Today, I’ll build on some thoughts I recently wrote about prediction arbitrage.
In prediction arb, you take both sides of a trade i.e., bet on opposite outcomes, in separate prediction markets. By taking advantage of pricing gaps between the markets, you can get a nominally guaranteed profit.
In the last post, I give a simple example of arbing two markets predicting a Dwayne Johnson presidency. If you haven’t, you may want to check out that post for context. Otherwise, some of the following may not make sense.
Since prediction arb typcially requires locking up funds until the markets resolve, we need to be sure the expected return exceeds what you can get from fixed-income assets. As a benchmark, we can use the annual “risk-free” rate of return from Treasury yields i.e., interest on U.S. government debt, which is currently ~3%.
So in order to surpass this ROI, a prediction arb for a market resolving in a month would need at least a .25% spread (3% divided by 12) while a market resolving in 2 years would need at least a 6% spread.
For simplicity, I’m assuming the end return will equal the pricing gap between the markets i.e., the spread. This is putting aside transaction fees, risks of invalid resolution, risk of prolonged market reporting etc. That’s why I say that profits from prediction arb are nominally guaranteed.
Let’s take a concrete example.
As I write this, you can sell shares, i.e., bet against, Trump getting re-elected in 2020 on Augur at 37% odds and buy shares on PredictIt at ~35%. That’s a 2% “guaranteed” return, but given that the election won’t happen for over two years, that comes out lower than the “risk-free” rate of return via Treasuries.
This prompts the million dollar (or Ether?) question: in what scenarios would the price spread between prediction markets be so dramatic as to create truly profitable arb trades?
In the last post, I looked at why prediction arbitrage opportunities would exist in the first place. Understanding why they arise is essential because only then can we know where to look for them. Of the 6 reasons I listed, I think the most promising at this point in time is:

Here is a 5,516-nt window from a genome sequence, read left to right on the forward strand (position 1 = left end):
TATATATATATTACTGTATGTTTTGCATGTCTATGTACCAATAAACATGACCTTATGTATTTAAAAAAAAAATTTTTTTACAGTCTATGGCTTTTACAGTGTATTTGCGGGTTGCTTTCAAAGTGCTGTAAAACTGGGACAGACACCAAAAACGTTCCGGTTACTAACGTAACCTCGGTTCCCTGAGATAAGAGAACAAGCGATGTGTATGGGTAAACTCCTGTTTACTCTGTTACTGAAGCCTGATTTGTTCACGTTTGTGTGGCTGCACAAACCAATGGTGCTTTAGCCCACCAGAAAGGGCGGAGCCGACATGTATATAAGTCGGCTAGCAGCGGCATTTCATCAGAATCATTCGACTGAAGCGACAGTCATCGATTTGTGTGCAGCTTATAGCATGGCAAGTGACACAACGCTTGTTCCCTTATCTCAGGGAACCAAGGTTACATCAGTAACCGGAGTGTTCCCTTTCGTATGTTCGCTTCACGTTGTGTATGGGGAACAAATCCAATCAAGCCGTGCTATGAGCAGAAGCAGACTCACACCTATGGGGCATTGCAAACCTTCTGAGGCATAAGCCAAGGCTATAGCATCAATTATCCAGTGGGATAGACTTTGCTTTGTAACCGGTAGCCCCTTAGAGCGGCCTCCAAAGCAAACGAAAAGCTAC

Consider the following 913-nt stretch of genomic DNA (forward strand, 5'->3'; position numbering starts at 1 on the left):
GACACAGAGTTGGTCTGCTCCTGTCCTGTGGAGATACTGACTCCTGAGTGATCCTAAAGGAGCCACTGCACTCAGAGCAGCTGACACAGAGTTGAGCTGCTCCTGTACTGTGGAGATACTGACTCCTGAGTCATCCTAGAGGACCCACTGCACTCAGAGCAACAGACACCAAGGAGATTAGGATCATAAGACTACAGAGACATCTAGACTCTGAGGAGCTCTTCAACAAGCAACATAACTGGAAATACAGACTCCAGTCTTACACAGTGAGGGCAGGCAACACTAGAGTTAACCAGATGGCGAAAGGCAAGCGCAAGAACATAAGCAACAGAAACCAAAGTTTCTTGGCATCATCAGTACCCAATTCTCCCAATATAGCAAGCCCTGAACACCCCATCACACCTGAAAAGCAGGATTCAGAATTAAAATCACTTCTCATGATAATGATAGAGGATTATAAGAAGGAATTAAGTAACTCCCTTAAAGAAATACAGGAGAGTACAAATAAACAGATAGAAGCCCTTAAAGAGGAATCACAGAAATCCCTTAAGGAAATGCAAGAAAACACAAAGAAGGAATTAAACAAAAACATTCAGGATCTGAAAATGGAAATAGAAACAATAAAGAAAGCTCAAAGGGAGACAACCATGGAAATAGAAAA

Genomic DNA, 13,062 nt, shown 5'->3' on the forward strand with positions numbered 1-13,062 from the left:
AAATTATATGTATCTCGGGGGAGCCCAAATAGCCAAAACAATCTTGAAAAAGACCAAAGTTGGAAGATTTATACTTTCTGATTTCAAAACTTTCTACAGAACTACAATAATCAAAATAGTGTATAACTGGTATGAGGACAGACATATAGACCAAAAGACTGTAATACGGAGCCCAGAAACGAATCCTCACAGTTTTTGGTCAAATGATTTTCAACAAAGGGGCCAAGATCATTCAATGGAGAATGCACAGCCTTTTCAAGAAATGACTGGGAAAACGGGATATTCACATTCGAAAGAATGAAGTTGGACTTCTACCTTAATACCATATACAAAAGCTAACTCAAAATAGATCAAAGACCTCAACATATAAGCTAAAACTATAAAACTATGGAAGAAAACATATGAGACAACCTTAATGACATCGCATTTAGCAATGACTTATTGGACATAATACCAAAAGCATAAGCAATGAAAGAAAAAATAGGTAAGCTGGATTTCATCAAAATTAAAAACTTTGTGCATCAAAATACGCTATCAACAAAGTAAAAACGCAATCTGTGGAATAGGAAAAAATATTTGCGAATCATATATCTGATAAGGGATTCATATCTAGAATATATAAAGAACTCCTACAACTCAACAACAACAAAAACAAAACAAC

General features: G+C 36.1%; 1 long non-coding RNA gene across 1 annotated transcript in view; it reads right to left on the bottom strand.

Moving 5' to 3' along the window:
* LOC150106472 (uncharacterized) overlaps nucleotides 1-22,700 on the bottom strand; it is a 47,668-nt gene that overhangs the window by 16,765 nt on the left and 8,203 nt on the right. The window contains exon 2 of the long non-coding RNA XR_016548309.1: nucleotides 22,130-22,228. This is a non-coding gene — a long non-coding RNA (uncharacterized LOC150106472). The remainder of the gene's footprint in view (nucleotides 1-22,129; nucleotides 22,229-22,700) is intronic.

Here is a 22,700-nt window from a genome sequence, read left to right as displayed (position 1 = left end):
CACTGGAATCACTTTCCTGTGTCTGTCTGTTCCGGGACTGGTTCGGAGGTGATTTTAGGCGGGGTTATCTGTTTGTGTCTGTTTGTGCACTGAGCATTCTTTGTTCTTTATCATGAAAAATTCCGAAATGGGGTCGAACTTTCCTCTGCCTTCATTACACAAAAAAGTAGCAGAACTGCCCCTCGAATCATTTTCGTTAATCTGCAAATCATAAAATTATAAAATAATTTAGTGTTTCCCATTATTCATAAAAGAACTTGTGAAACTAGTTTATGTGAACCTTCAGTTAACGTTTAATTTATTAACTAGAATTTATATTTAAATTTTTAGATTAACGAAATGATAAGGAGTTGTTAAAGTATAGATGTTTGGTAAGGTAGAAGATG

“One market reacting to news and other developments at a slower speed than other markets. For example, due to gas prices and low liquidity, Augur may lag behind a market like PredictIt.”
For example, let’s say the star QB of a top-tier NFL team gets a torn ACL during gameplay. A mature prediction market forecasting whether the team will win the Superbowl would price in this event in a matter of minutes, if not seconds. The price would plummet as holders of YES shares panic sold and buy support evaporated.
But on Augur, the price could take far longer to correct. This market lag effect would be further amplified if gas costs were higher than usual and/or crypto prices are falling: since Augur traders hold crypto assets they are less likely to trade when crypto prices, especially Ether, are plummeting.
In such a case, it’s worth asking if it makes sense to run arb by taking both sides of the trade or whether it’s best to just trade in the market that is lagging?
The latter offers a potentially greater and quicker return but at a higher risk, so this would depend on your risk appetite. If you were absolutely certain that the lagging market would correct and that you’d be able to close your position (or wait till resolution) then taking one side may be the best option.
Just remember that low liquidity is a double-edged sword: easier to find mispriced shares but also harder to find someone else to trade them to i.e., close your position.
An in-between option would be hedging your risk, by say, selling 10 shares against the team winning the Superbowl on Augur while buying only 5 shares on the other market.
The other perk of an arb opportunity caused by market lag is that you would not need to wait for the market to resolve to get out. You could potentially get out as soon as the market corrected.
So rather than waiting say months, you could get out and collect your returns in the span of say, hours. If you sold shares on Augur, you could immediately post a buy offer at a lower price. By looking at where prices corrected to on the faster market, you could know how to price these shares.
So putting this all together, to identify a good arb trade look for an Augur market that…
- Has an equivalent market on another prediction platform like PredictIt speculating on the same outcome.
- Is prone to sudden price swings based on news and other developments. For example, whether Kamala Harris will be elected president will swing if/when she announces her candidacy, a scandal surfaces, or new polling numbers come out.
- Doesn’t expire in too long or has a significant spread that exceeds the “risk-free” rate of return from other asset classes.
Keep in mind there are many other types of arb opportunities with different causes or with different market types i.e., scalar and categorical markets. This is just one type that may have unique potential at this point in time.
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